I personally consider that we are facing now actually an opportunity for us to explore what the contractual frameworks could be for the new gTLDs-- --both at the registry level and potentially flow through to the registrar level-- --that might help us address some of the existing concerns that we already have. We have a body of legacy contracts and experience-- --but potentially with these new gTLDs, we might be able to review and consider the contractual terms and frameworks-- --which might help address some of the concerns of the people who are rightly concerned with these sort of malware and malicious behavior environments. One has to be conscious, however, that that can only be done in the context of national laws and what is feasible under those laws-- --but nevertheless, I think we now also want to consider this an opportunity for an outreach and discussion with that community-- --to think what would be feasible as well as with registries and registrars-- --so that we can consider the new gTLD environment as a new way of considering--a new opportunity to consider--these contractual environments-- --separate, if you like, from the legacy contracts that have been in place now for 10 years or more.

Innovation is not something driven simply by demand in a marketplace. It is provided also by the opportunities in the structure of the marketplace and the technology available. We would not have a Skype, a Google, a Facebook simply because people said, "Would you like to have a Facebook?" These all come from entrepreneurs offering opportunities to a market and seeing what is feasible in an environment of innovation-- --and that is an important part, I think, of the framework in which we need to consider the new gTLD round. Kurt Pritz - SVP of Services, ICANN The next version of the applicant guidebook will be published in anticipation of ICANN's meeting in Mexico City in March. Some of the changes you'll see in this new version of the guidebook will include changes to the evaluation criteria-- --more detailed procedures, changes in fees paid by gTLD registry operators, more protections for others. You'll also see areas where additional study will be undertaken or additional consultations will take place.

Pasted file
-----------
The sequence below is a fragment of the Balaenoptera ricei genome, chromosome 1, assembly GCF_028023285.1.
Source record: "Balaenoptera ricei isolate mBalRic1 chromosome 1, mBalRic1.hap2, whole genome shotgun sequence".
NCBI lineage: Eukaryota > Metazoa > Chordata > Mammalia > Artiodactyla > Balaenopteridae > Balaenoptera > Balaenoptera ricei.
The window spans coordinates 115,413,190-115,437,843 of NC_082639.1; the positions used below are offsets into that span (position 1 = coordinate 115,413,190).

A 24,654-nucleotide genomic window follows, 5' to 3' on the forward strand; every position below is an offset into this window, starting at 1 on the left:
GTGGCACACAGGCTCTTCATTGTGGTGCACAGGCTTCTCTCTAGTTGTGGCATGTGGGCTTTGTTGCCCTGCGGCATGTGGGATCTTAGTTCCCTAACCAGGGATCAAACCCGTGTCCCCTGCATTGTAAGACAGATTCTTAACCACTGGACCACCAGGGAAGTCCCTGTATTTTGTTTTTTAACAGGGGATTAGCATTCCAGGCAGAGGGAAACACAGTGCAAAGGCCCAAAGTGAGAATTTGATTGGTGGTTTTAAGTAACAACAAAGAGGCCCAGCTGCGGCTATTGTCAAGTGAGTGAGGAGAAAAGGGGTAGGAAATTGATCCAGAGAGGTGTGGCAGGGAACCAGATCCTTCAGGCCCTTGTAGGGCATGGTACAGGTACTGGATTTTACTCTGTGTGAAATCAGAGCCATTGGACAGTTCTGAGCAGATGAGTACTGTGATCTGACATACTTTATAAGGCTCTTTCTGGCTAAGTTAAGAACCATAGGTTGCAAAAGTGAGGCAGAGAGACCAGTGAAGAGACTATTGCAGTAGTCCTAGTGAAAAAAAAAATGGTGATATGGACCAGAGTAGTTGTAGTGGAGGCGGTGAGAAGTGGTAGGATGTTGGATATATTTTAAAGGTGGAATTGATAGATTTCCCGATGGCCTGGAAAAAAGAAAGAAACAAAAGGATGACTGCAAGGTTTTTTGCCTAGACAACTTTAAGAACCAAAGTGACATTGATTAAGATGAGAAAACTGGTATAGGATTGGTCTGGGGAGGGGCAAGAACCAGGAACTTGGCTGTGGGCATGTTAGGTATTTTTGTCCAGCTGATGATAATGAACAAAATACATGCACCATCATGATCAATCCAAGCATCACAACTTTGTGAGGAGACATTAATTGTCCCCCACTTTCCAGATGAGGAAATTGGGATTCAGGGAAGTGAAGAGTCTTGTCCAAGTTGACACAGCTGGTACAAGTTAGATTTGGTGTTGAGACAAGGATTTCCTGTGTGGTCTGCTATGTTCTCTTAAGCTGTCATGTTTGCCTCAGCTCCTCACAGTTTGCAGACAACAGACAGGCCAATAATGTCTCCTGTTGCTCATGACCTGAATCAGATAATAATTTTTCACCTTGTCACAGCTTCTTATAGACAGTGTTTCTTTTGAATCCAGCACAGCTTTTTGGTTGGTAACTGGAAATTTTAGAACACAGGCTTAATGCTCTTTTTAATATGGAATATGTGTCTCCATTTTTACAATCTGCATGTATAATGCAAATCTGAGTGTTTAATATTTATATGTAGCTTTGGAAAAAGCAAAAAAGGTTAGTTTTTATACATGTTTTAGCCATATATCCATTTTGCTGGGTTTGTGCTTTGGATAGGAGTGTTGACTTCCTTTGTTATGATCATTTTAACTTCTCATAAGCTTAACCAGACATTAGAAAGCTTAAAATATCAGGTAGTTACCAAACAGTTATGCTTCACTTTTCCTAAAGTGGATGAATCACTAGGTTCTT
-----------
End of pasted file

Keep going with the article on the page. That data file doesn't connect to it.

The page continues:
So to summarize, I am very pleased and thankful to all the members of the global internet community-- --who have responded to this first round process of consultation on the draft applicant guidebook for new generic top-level domains. It has been a very successful process of feedback. We will follow our usual ICANN process of consultation, putting things back out for discussion, try to summarize, get more consultation. That is the way we work. This can be a noisy and sometimes heated process-- --and we will think through those issues and potentially put forward yet again another round of an Applicant Guidebook-- --that people can look at and consider. So we are listening very carefully-- --we are wanting to engage and discuss-- --we are following the usual ICANN processes, and I'd like to thank you very much for being involved in that-- --and being part of the community that's actually making the future of the DNS. New gTLDs and the Internet Openness Change Innovation ICANN

Video Details

Duration: 6 minutes and 23 seconds
Year: 2009
Country: United States
Language: English
Producer: Kieren McCarthy
Director: Kieren McCarthy
Views: 3,634
Posted by: icann on Feb 4, 2009

ICANN executives outline the process and the recent public comment period for the introduction of new generic top-level domains to the Internet.